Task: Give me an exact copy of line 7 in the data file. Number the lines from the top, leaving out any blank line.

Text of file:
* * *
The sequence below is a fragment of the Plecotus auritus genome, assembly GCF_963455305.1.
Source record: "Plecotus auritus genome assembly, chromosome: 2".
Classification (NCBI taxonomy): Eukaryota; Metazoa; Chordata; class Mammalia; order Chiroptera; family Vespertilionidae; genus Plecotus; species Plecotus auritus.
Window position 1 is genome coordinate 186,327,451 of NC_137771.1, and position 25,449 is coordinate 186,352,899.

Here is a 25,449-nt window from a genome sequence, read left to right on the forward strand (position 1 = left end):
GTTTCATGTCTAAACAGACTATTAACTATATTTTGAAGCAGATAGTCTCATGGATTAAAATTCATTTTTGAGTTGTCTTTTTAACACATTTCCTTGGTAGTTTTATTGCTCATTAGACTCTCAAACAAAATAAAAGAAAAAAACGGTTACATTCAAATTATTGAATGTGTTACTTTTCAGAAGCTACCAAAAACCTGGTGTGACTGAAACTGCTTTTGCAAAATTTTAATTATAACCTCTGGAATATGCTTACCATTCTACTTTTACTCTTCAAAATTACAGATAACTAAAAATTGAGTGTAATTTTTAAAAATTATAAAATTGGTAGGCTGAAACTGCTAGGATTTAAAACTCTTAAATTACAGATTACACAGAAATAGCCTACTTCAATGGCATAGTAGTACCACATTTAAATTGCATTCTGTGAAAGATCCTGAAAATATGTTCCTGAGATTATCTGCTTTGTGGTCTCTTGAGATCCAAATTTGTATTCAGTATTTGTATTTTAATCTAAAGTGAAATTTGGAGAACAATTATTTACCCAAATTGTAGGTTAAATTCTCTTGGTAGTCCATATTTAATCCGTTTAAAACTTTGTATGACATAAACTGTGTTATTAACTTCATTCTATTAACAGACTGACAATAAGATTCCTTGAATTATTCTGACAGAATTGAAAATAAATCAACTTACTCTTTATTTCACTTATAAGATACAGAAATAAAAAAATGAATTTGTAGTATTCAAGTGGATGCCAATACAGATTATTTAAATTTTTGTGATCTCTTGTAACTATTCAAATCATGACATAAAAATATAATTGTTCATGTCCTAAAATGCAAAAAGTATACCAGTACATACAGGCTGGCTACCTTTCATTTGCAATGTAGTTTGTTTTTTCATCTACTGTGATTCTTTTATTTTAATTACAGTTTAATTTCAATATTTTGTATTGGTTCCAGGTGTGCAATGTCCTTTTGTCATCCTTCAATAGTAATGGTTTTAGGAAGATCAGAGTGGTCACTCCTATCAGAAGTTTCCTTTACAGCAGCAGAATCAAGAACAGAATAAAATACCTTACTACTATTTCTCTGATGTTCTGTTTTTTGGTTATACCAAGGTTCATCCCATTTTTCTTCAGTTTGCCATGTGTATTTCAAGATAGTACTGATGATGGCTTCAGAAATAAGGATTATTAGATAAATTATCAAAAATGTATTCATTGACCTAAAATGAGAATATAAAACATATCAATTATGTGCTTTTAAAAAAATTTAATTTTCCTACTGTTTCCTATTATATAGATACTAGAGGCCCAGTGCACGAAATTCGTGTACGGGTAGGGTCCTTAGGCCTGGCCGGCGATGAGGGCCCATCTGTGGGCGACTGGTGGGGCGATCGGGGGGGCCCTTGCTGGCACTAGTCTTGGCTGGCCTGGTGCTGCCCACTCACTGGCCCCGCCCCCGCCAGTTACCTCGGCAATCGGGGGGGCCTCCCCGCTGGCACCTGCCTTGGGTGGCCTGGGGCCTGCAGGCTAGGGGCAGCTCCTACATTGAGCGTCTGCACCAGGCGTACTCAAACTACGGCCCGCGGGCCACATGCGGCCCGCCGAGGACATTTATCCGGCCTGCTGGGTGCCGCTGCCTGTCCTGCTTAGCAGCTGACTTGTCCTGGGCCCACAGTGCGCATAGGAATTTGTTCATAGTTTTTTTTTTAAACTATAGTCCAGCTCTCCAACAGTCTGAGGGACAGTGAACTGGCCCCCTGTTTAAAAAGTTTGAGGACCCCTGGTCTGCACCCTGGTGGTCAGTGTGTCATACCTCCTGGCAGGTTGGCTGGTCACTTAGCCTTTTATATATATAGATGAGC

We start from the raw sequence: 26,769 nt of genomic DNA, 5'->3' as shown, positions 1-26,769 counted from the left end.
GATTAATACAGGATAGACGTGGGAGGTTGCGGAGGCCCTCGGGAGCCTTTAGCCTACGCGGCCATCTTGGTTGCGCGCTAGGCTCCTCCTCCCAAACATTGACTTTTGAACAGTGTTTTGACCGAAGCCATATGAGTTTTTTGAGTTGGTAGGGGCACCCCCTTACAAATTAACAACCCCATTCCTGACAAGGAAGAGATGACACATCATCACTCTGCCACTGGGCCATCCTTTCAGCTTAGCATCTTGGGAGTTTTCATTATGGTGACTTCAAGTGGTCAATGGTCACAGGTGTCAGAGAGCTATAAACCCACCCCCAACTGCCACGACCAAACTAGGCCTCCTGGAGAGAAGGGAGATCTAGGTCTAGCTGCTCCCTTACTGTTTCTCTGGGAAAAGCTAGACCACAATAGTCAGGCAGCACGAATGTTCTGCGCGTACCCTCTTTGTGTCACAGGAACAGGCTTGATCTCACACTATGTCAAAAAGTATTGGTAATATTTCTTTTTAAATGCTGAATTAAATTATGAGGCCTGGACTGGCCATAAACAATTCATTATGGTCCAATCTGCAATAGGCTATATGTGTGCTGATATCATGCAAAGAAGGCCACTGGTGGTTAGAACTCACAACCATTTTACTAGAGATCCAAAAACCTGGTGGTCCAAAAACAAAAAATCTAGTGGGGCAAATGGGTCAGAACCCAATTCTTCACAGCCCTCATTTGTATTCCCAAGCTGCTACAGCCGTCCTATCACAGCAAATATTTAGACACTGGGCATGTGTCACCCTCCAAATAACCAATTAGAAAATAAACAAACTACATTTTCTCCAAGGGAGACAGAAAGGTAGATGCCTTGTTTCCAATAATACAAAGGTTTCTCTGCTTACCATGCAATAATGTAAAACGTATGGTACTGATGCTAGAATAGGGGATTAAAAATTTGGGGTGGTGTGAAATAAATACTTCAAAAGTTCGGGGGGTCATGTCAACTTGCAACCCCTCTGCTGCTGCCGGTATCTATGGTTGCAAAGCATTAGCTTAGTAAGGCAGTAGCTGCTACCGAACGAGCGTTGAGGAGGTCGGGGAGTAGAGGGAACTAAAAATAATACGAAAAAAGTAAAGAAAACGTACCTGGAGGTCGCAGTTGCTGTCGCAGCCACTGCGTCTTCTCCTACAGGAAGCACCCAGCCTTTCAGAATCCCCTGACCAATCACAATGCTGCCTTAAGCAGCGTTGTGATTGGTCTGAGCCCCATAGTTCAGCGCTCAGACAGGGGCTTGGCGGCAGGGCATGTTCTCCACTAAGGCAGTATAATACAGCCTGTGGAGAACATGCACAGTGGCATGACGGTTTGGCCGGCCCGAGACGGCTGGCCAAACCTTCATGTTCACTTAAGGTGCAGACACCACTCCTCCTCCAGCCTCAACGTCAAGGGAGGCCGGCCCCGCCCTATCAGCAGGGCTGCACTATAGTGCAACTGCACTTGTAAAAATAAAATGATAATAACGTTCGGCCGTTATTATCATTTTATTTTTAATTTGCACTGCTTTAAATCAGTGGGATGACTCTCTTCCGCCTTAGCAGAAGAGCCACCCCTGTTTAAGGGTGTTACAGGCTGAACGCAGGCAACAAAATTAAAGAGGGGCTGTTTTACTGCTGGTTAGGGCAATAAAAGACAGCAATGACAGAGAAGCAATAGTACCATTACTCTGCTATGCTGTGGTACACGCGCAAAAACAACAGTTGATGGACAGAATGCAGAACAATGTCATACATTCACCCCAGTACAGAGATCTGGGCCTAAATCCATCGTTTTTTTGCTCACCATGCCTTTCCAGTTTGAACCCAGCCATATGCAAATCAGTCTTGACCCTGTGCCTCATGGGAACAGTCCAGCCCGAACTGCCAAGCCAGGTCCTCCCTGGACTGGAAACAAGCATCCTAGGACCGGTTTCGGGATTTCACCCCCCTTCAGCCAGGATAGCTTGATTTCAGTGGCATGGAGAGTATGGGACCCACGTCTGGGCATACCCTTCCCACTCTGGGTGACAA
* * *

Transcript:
We start from the raw sequence: 26,769 nt of genomic DNA, 5'->3' as shown, positions 1-26,769 counted from the left end.